Armed Basque separatist group ETA, which is blamed for the deaths of hundreds of people in its quest for independence, is reported to have announced a ceasefire.
The BBC reports that, in a video it has obtained, the group says it took the decision several months ago "to put in motion a democratic process".
The Spanish government has previously said it will only negotiate with ETA if it renounces violence.
ETA's campaign for Basque independence has led to more than 820 deaths over the past 40 years.
It has called two ceasefires in the past, but abandoned them both.
The Basque country, or Euskadi, is split between four provinces in Spain and three in France. The bulk of the population is in Spain and that is where most of the attacks by the group have occurred.
ETA stands for Euskadi Ta Azkatasuna, or Basque Homeland and Freedom, and first emerged in the 1960s as a student resistance movement bitterly opposed to General Franco's repressive military dictatorship.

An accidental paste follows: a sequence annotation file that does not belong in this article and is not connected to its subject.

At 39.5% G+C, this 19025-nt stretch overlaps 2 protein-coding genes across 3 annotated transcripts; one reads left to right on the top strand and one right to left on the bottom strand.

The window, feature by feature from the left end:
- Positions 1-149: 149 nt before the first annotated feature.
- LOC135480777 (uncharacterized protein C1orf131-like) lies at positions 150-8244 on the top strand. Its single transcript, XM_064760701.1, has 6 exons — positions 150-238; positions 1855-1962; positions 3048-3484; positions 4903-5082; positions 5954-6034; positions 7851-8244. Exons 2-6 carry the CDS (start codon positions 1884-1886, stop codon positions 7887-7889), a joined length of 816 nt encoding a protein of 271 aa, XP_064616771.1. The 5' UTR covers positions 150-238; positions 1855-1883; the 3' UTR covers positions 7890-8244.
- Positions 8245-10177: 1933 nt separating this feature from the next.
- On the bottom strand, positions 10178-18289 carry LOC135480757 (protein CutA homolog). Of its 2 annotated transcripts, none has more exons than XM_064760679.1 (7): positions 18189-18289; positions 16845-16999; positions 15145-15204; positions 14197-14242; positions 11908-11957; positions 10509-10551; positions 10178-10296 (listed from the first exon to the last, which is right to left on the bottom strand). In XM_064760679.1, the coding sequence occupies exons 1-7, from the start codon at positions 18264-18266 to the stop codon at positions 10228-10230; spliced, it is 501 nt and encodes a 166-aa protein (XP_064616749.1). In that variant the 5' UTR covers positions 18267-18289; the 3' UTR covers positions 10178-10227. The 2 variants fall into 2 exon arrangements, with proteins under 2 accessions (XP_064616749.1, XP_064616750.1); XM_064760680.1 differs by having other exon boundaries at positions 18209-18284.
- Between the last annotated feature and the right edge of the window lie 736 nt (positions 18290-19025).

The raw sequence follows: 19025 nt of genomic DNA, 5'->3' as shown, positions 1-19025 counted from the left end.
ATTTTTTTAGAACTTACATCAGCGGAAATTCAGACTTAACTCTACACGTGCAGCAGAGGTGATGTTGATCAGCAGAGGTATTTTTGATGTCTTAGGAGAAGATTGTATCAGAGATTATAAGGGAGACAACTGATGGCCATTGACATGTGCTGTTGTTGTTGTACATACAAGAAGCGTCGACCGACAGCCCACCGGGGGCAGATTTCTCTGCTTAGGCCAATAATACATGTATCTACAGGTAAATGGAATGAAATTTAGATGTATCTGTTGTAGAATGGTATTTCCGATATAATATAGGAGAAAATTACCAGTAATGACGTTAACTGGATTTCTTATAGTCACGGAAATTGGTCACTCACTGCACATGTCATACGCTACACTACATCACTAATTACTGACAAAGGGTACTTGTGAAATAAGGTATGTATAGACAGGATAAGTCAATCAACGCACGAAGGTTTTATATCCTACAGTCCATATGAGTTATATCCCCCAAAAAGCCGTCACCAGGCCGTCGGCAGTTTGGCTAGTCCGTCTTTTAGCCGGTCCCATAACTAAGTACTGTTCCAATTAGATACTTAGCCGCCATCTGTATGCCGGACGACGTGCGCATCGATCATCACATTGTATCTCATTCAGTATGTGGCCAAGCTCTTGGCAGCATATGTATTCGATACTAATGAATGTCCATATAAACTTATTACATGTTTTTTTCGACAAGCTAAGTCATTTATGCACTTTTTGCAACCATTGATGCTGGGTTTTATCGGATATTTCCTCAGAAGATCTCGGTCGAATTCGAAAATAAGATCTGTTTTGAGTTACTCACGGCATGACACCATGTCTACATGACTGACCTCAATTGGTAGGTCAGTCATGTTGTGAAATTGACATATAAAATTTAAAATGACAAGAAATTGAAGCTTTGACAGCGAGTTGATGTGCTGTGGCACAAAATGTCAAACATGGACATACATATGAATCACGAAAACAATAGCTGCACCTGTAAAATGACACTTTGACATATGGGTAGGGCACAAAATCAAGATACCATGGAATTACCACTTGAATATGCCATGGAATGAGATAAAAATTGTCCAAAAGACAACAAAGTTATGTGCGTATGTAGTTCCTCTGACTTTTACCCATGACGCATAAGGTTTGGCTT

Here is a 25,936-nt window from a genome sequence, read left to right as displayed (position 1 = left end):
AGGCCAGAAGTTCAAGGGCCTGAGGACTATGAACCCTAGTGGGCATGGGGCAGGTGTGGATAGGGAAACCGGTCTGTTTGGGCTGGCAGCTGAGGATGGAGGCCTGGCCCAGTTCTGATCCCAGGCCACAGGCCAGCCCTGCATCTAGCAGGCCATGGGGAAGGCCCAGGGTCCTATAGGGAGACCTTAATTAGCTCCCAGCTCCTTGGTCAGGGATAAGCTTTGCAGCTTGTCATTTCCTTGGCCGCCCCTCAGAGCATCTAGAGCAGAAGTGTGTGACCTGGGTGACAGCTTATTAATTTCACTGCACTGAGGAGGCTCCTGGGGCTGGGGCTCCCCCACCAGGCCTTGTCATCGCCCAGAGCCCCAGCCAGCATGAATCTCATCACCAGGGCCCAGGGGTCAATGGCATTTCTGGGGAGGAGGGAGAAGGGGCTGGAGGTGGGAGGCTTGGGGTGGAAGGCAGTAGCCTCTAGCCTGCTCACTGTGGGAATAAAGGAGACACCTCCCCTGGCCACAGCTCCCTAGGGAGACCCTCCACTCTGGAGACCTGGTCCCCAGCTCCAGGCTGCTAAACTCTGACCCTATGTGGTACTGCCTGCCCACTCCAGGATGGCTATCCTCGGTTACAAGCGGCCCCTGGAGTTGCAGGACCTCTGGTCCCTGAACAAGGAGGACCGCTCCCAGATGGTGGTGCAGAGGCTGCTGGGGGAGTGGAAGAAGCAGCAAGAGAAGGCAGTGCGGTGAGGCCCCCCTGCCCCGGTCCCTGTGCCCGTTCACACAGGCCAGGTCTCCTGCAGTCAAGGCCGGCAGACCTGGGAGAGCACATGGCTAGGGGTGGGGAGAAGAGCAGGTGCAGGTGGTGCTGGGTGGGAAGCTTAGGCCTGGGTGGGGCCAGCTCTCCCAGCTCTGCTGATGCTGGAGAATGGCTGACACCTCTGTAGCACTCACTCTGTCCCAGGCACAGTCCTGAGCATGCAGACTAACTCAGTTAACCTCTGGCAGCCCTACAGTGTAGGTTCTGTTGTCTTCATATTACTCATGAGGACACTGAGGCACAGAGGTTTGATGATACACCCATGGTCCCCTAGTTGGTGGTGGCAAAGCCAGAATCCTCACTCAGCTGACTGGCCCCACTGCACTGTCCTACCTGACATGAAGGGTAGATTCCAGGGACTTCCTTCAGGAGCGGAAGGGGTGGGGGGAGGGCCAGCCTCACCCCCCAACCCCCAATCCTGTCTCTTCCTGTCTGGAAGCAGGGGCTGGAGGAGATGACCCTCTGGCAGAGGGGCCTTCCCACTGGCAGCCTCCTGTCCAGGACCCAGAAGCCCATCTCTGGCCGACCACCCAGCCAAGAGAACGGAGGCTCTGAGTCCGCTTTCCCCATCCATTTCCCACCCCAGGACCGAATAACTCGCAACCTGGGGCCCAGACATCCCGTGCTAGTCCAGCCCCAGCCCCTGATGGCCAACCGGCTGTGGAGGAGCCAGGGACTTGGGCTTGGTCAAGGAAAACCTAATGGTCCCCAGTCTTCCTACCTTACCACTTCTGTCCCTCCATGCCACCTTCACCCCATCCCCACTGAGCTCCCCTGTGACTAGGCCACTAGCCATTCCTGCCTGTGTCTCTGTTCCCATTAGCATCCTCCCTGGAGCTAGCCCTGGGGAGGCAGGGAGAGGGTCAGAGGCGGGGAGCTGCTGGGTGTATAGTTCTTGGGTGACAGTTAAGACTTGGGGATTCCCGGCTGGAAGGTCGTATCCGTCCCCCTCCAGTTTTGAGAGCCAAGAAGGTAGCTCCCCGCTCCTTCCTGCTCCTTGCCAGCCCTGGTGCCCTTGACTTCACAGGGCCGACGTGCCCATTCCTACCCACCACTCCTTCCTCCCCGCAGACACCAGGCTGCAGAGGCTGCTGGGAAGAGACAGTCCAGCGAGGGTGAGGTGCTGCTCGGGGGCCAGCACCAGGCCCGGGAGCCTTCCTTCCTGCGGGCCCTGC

Under Franco the Basque language, which bears no resemblance to Spanish or French, was banned, their distinctive culture suppressed, and intellectuals imprisoned and tortured for their beliefs.
The Basque country saw some of the fiercest resistance to Franco. His death in 1975 changed all that, and the transition to democracy brought the region of 2 million people home rule.
But despite the fact that Spain's Basque country today enjoys more autonomy than any other - it has its own parliament, police force, controls education and collects its own taxes - ETA and its supporters have remained determined to push for full independence.